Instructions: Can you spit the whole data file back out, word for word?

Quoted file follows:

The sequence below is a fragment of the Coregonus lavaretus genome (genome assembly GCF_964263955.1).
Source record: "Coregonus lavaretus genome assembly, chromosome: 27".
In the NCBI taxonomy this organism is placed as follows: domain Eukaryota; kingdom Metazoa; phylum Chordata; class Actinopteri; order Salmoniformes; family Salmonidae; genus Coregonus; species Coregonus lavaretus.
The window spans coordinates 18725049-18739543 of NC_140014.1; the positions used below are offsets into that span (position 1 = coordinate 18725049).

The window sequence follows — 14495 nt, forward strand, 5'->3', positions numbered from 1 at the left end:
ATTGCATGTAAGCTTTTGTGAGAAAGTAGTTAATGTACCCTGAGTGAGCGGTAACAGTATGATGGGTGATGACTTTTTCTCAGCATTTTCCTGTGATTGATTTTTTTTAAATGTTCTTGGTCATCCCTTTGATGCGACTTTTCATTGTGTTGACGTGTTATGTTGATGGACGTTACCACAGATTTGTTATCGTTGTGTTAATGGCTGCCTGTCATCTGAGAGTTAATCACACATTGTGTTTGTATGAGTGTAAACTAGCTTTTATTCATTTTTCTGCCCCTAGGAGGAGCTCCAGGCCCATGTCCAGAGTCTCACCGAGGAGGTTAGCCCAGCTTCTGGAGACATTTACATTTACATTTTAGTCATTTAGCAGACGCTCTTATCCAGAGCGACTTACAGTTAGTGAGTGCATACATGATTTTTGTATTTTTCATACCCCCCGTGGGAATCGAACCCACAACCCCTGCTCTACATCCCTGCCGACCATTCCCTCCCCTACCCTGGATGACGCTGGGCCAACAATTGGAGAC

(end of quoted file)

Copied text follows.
The sequence below is a fragment of the Coregonus lavaretus genome (genome assembly GCF_964263955.1).
Source record: "Coregonus lavaretus genome assembly, chromosome: 27".
In the NCBI taxonomy this organism is placed as follows: domain Eukaryota; kingdom Metazoa; phylum Chordata; class Actinopteri; order Salmoniformes; family Salmonidae; genus Coregonus; species Coregonus lavaretus.
The window spans coordinates 18725049-18739543 of NC_140014.1; the positions used below are offsets into that span (position 1 = coordinate 18725049).

The window sequence follows — 14495 nt, forward strand, 5'->3', positions numbered from 1 at the left end:
ATTGCATGTAAGCTTTTGTGAGAAAGTAGTTAATGTACCCTGAGTGAGCGGTAACAGTATGATGGGTGATGACTTTTTCTCAGCATTTTCCTGTGATTGATTTTTTTTAAATGTTCTTGGTCATCCCTTTGATGCGACTTTTCATTGTGTTGACGTGTTATGTTGATGGACGTTACCACAGATTTGTTATCGTTGTGTTAATGGCTGCCTGTCATCTGAGAGTTAATCACACATTGTGTTTGTATGAGTGTAAACTAGCTTTTATTCATTTTTCTGCCCCTAGGAGGAGCTCCAGGCCCATGTCCAGAGTCTCACCGAGGAGGTTAGCCCAGCTTCTGGAGACATTTACATTTACATTTTAGTCATTTAGCAGACGCTCTTATCCAGAGCGACTTACAGTTAGTGAGTGCATACATGATTTTTGTATTTTTCATACCCCCCGTGGGAATCGAACCCACAACCCCTGCTCTACATCCCTGCCGACCATTCCCTCCCCTACCCTGGATGACGCTGGGCCAACAATTGGAGAC